Bitcoin made waves in the real estate world in December, when a seller listed a Miami penthouse for what appeared to be $33. In fact, the seller wanted 33 Bitcoins – the equivalent of about $544,038. While it was not the first time a seller indicated they were open to accepting bitcoin as a form of payment, it was the first time they exclusively asked for bitcoin offers for a real estate transaction.

Bitcoin is a form of digital currency, or “cryptocurrency,” that can be sent anywhere in the world via computer. Bitcoin was designed to exist outside of the control of any single entity, like banks or the government. All bitcoin transactions are recorded and publically available through a ledger called the “blockchain.” New bitcoin are created through the process of “mining,” which involves solving a series of complex mathematical puzzles to verify transactions and add to the blockchain. Anyone with the appropriate software can mine bitcoin.

Since its inception in 2009, bitcoin’s value has fluctuated wildly. In a 2017 article, real estate company Redfin reported the number of bitcoins necessary to buy a typical San Francisco home was 82 bitcoins, up from 2,805 bitcoins in 2016. With that dramatic increase in value over just one year, it’s easy to see why investors all over the world are drawn to bitcoin.

The article goes on to list the median home price in fiat currency and bitcoins for major metros. In Chicago, the average home can be bought with the equivalent of 14 bitcoins. In Portland, home values jump to about 23 bitcoins. A chart illustrates median home prices in bitcoin for other major cities:

“It’s hard to say whether the use of cryptocurrency to buy and sell homes is a long-term trend or just a blip based on the recent spike in value,” said Redfin chief economist Nela Richardson.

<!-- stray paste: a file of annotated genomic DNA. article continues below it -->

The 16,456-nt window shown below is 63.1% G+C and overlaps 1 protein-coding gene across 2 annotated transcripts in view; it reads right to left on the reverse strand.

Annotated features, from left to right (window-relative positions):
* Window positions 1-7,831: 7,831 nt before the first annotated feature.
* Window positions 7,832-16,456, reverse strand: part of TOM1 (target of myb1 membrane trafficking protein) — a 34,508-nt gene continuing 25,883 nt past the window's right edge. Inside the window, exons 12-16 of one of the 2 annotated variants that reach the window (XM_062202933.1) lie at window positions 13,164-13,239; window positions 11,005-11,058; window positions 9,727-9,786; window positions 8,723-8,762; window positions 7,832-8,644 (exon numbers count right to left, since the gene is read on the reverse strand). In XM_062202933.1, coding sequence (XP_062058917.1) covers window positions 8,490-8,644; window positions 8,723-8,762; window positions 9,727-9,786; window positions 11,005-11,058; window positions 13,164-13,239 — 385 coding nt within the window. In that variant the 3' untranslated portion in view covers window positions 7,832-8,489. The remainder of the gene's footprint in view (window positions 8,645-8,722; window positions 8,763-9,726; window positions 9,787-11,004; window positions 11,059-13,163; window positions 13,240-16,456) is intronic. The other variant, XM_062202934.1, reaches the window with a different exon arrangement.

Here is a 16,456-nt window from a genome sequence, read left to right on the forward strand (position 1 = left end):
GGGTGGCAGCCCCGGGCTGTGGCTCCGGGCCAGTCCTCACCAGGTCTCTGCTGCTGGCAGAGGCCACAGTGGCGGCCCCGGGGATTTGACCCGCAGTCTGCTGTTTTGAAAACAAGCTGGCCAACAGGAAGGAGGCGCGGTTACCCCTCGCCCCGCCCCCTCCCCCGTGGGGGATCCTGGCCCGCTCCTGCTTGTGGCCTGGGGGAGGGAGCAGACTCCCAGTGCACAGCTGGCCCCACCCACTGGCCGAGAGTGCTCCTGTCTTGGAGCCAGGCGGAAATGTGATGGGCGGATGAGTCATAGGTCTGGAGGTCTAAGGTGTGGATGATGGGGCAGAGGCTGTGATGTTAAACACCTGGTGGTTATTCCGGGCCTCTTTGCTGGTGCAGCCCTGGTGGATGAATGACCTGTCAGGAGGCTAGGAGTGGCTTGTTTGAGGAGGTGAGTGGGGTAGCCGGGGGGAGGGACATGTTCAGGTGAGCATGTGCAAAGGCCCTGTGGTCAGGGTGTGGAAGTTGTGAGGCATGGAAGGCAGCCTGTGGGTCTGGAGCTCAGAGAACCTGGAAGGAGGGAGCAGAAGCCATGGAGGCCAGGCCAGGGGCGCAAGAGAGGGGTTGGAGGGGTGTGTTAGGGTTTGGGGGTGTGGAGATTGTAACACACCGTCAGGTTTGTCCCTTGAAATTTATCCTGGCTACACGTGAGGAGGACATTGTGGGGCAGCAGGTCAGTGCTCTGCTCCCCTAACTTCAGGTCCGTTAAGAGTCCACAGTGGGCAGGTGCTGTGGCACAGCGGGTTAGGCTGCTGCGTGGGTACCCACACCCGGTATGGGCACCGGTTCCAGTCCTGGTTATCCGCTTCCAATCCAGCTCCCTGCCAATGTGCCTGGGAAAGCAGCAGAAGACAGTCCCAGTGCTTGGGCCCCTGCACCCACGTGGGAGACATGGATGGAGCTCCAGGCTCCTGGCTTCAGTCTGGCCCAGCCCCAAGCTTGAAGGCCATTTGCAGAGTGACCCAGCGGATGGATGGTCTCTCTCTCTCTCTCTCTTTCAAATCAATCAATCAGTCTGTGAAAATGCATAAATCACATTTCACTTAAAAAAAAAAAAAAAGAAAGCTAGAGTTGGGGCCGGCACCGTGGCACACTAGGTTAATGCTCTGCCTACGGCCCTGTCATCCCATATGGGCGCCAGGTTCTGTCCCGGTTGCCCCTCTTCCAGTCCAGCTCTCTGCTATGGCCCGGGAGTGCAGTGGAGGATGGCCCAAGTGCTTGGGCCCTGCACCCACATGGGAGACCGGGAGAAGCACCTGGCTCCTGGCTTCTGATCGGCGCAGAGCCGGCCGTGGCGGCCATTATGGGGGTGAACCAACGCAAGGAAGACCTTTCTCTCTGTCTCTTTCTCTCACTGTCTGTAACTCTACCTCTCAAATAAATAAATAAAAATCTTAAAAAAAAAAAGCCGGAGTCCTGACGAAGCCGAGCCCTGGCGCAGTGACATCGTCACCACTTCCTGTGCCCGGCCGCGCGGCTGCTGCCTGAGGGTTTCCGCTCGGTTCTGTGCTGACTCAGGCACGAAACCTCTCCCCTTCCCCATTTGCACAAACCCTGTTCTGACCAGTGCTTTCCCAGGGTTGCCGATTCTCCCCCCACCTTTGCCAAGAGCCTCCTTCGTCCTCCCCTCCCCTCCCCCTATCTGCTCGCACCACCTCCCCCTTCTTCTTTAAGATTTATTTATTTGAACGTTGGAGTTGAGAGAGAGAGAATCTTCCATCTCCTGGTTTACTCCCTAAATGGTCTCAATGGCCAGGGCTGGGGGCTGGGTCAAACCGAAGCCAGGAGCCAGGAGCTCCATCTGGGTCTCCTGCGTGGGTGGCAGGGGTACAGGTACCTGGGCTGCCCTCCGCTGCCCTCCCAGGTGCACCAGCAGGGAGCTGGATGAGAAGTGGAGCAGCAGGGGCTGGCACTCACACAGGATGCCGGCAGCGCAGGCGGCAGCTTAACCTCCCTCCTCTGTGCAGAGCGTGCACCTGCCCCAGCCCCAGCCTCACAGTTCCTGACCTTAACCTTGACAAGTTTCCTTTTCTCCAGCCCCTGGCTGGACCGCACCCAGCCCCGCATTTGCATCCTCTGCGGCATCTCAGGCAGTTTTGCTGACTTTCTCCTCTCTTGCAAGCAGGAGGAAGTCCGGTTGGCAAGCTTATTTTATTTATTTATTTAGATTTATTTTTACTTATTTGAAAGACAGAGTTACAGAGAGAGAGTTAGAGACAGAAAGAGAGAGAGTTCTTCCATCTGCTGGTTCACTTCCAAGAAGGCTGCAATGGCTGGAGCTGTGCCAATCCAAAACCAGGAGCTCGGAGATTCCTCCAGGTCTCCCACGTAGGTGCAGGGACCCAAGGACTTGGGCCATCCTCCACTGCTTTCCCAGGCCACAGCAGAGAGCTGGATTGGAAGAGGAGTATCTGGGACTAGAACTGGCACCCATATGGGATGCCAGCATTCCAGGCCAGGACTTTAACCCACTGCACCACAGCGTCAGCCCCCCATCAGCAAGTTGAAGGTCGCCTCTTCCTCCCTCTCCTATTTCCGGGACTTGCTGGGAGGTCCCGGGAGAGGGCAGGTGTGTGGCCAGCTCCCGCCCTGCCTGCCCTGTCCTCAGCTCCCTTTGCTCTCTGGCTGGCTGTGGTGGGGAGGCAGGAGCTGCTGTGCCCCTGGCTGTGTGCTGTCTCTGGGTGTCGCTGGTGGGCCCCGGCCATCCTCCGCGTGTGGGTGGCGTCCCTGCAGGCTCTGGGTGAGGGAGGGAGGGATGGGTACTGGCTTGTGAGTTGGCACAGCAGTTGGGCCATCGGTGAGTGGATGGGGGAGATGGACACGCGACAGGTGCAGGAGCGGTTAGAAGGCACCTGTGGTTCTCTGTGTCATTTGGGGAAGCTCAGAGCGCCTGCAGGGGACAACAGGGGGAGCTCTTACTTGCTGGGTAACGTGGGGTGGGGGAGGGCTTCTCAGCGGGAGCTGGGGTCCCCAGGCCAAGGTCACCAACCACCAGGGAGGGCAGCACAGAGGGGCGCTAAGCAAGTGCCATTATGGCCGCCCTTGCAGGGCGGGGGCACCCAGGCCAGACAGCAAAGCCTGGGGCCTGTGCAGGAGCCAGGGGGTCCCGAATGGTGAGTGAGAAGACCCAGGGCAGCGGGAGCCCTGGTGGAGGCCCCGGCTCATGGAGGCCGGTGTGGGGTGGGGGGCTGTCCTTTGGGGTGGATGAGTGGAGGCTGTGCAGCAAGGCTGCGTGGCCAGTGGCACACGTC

There may be a difference between how buyers and sellers perceive bitcoin transactions in the real estate market. A buyer who has profited off Bitcoin would likely be thrilled to use the funds to buy a new condo – however, a seller would be more wary, because accepting bitcoin as payment is essentially a bet that it will continue to increase in value.

The media reports incredible stories of people who invested in bitcoin early on and got rich. For many bitcoin enthusiasts, the draw of bitcoin is that it is decentralized, as opposed to regular (fiat) currency that is regulated by the federal government. However, many financial professionals are skeptical of bitcoin’s value precisely because of its unregulated nature, which makes it susceptible to inflation or a market crash.

No doubt the technology of bitcoin is impressive, and bitcoin growth all over the worldhas been unprecedented. There will likely be more cases of bitcoin used for big transactions like real estate. But like any speculative market, bitcoin is still considered a risky investment. Don’t invest what you can’t afford to lose, and do research before making any big decisions – like buying or selling a home – with bitcoin.

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